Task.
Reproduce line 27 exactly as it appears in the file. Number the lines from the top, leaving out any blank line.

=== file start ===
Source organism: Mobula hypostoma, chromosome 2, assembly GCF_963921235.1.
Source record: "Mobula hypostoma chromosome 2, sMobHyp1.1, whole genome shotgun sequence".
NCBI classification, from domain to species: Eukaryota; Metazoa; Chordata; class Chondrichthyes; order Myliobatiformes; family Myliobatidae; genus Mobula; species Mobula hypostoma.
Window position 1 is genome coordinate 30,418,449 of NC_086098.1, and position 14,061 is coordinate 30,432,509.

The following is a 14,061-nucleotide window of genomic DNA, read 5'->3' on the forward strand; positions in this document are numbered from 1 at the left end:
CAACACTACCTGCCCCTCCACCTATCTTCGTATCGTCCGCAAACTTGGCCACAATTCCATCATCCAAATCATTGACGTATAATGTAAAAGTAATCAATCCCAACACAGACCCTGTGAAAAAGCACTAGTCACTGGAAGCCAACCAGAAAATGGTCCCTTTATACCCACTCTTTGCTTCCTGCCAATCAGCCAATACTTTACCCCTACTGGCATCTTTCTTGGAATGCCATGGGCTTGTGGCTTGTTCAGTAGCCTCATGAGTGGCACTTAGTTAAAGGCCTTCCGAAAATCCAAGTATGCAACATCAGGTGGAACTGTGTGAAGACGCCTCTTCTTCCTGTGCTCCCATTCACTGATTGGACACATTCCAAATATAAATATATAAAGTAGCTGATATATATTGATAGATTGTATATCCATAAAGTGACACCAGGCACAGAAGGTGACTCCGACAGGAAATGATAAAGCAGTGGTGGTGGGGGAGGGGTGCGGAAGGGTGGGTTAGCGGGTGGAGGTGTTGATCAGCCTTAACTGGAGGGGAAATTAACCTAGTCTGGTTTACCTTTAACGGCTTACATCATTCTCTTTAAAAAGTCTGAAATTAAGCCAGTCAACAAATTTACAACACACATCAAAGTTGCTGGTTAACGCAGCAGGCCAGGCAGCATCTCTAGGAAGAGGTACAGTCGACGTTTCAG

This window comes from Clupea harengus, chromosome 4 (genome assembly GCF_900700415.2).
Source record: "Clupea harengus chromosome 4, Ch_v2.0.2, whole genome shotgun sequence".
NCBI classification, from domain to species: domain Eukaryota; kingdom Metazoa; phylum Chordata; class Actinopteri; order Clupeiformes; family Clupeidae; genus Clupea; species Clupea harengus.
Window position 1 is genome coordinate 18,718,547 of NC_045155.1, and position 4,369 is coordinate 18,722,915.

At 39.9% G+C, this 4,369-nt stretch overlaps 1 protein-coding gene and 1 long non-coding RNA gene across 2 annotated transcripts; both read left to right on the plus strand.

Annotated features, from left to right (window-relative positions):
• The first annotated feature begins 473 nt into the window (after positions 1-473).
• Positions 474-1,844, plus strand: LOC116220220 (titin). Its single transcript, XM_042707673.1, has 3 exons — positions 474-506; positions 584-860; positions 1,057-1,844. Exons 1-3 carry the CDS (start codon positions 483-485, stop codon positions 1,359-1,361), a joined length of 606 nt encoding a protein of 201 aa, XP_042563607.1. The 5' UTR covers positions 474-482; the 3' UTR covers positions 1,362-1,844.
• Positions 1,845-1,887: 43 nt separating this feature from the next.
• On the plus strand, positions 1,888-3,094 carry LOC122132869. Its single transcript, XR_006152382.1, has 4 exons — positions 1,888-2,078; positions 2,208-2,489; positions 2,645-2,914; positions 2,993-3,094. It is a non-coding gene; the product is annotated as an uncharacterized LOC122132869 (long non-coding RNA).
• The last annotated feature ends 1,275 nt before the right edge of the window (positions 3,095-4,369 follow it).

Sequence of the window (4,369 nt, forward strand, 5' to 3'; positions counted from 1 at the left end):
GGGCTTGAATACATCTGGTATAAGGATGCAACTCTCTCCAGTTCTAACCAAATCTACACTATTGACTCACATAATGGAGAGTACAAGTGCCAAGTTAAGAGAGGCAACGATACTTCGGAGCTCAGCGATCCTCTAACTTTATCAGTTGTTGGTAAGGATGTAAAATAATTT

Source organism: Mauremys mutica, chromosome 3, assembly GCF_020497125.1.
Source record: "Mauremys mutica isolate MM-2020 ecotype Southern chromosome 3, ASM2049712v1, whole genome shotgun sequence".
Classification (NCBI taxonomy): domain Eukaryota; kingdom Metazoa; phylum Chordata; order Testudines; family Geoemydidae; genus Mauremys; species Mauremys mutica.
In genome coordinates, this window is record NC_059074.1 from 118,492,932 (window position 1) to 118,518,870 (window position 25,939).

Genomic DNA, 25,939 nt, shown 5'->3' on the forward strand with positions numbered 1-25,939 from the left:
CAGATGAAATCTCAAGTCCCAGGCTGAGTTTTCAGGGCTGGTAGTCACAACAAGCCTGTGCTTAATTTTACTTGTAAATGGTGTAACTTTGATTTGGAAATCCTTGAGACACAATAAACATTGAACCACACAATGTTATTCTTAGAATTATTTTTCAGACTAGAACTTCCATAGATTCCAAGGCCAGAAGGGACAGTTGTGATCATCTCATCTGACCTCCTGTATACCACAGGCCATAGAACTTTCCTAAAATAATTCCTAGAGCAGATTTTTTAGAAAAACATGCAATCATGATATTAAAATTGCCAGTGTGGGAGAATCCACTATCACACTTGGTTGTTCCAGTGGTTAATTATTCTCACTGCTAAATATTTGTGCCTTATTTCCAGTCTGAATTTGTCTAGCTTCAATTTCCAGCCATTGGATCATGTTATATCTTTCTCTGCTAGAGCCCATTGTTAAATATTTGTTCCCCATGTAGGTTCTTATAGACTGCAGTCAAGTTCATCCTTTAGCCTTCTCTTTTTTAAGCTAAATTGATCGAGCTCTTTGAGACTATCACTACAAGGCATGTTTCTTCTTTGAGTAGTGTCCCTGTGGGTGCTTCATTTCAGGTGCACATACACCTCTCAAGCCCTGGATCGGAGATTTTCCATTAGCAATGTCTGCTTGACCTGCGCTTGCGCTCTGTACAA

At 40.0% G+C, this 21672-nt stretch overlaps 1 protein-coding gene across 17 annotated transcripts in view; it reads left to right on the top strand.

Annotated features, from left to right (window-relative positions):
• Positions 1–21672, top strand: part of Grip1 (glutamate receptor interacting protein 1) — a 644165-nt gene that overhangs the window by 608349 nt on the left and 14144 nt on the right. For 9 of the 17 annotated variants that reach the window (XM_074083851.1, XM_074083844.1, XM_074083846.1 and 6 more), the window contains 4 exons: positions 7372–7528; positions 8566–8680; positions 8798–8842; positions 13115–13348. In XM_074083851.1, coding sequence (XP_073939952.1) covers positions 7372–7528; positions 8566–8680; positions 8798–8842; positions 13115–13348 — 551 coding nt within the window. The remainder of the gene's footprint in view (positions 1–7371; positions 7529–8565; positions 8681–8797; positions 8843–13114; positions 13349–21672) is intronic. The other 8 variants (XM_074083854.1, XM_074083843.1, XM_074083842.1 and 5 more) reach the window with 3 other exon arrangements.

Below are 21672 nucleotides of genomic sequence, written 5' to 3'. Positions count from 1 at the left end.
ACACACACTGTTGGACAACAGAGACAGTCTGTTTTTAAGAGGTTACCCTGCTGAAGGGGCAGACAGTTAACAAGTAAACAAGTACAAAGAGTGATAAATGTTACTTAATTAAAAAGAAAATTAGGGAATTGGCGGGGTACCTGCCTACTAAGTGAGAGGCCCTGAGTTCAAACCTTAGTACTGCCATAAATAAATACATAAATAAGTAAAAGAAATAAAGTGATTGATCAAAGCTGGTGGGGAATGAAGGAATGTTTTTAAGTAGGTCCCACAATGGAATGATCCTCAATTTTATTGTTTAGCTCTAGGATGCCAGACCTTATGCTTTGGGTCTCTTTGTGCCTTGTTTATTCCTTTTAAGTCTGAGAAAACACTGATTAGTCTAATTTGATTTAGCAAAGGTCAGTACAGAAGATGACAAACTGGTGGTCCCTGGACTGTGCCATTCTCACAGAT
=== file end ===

Annotated features, from left to right (window-relative positions):